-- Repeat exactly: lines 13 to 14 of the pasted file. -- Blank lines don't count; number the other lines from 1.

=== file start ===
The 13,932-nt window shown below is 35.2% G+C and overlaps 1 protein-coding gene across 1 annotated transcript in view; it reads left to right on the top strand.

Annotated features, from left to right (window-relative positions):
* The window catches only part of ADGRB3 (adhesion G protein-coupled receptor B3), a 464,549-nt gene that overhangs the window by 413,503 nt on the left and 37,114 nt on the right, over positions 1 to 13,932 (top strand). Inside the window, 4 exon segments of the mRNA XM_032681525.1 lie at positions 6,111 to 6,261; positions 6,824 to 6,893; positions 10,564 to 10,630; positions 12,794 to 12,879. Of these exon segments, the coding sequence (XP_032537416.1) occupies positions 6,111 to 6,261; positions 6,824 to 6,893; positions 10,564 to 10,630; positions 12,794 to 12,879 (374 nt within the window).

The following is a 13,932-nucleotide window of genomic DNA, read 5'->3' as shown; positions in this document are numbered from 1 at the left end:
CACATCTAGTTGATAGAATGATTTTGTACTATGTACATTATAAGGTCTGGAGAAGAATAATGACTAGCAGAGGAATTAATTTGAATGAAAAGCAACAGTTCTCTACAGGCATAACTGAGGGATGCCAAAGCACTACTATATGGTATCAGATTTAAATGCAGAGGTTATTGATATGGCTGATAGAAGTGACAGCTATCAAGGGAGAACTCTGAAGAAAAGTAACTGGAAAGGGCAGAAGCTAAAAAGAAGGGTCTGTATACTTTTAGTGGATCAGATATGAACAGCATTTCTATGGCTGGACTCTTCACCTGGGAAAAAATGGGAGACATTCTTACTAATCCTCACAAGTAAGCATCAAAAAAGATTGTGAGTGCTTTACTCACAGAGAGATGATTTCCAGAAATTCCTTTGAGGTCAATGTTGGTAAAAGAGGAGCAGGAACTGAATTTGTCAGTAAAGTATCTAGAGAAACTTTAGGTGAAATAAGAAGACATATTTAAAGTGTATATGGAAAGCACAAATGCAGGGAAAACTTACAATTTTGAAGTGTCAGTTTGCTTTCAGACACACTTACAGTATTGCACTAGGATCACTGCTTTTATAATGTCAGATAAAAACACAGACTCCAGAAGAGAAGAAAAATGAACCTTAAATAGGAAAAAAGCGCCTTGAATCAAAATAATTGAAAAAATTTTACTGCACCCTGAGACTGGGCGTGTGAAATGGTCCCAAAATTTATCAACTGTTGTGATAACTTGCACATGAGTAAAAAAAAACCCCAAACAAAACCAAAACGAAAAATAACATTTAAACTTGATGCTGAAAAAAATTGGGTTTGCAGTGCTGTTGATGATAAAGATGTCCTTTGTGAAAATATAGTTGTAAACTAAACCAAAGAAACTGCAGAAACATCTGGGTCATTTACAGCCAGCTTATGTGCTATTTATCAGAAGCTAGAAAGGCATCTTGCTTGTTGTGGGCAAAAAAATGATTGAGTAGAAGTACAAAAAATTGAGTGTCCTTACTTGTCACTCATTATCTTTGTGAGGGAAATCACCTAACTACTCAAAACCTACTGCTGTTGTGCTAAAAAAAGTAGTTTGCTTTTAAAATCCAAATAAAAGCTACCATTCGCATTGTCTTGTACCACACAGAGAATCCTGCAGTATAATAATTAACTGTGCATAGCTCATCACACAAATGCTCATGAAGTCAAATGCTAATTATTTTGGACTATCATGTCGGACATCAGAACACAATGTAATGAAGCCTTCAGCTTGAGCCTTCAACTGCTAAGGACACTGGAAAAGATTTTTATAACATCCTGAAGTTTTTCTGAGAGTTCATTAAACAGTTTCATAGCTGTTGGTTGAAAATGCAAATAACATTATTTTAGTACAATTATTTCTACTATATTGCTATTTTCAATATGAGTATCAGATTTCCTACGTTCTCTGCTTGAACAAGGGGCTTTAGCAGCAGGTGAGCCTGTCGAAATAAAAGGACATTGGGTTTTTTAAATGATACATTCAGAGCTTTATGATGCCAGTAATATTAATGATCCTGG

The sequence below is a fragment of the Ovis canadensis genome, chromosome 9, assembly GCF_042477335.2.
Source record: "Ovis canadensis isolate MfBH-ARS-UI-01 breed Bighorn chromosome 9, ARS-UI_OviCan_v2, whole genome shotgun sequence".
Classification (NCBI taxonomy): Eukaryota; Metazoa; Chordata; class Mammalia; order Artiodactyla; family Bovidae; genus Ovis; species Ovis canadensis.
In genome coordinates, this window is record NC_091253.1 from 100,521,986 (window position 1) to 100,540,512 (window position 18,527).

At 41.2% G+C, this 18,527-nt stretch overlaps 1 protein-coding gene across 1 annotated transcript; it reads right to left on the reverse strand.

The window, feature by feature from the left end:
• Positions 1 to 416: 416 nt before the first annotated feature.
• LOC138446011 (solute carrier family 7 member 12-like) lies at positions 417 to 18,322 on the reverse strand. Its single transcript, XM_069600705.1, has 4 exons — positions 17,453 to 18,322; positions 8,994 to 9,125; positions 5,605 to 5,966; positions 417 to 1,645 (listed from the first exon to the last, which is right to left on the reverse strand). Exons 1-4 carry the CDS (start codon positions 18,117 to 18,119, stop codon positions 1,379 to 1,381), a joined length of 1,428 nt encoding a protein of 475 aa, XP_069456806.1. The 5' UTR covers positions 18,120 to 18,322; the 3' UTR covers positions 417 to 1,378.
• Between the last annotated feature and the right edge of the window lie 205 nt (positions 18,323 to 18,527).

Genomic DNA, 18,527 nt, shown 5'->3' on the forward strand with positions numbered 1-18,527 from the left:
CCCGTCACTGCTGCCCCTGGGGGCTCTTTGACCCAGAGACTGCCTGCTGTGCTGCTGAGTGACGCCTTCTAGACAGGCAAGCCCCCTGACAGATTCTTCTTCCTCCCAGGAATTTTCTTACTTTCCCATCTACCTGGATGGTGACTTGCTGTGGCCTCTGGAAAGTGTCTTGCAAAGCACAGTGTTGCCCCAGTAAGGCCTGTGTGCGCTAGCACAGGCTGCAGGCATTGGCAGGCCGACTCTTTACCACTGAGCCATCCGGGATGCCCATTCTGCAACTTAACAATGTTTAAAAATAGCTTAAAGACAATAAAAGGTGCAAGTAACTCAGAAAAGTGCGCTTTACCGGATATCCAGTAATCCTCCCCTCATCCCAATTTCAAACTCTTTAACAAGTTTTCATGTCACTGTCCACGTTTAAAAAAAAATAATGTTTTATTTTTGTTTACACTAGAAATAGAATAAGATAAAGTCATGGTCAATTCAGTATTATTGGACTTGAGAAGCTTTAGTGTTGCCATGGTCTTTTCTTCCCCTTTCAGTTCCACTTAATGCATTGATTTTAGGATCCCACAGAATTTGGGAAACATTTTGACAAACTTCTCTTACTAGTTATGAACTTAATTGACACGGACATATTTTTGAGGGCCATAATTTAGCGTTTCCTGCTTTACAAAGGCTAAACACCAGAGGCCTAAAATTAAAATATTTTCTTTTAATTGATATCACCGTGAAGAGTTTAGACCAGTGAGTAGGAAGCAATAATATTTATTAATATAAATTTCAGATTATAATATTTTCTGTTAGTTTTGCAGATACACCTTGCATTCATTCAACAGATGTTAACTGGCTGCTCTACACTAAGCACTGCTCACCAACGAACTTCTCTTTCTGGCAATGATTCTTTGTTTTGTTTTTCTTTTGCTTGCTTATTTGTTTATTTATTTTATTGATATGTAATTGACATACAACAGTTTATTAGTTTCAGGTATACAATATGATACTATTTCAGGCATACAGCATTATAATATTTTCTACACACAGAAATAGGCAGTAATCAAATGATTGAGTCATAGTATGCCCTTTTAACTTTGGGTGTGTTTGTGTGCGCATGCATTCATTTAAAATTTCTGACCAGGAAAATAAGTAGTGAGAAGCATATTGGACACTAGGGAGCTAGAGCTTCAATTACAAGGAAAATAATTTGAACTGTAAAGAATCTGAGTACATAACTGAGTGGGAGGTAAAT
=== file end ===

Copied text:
• LOC138446011 (solute carrier family 7 member 12-like) lies at positions 417 to 18,322 on the reverse strand. Its single transcript, XM_069600705.1, has 4 exons — positions 17,453 to 18,322; positions 8,994 to 9,125; positions 5,605 to 5,966; positions 417 to 1,645 (listed from the first exon to the last, which is right to left on the reverse strand). Exons 1-4 carry the CDS (start codon positions 18,117 to 18,119, stop codon positions 1,379 to 1,381), a joined length of 1,428 nt encoding a protein of 475 aa, XP_069456806.1. The 5' UTR covers positions 18,120 to 18,322; the 3' UTR covers positions 417 to 1,378.
• Between the last annotated feature and the right edge of the window lie 205 nt (positions 18,323 to 18,527).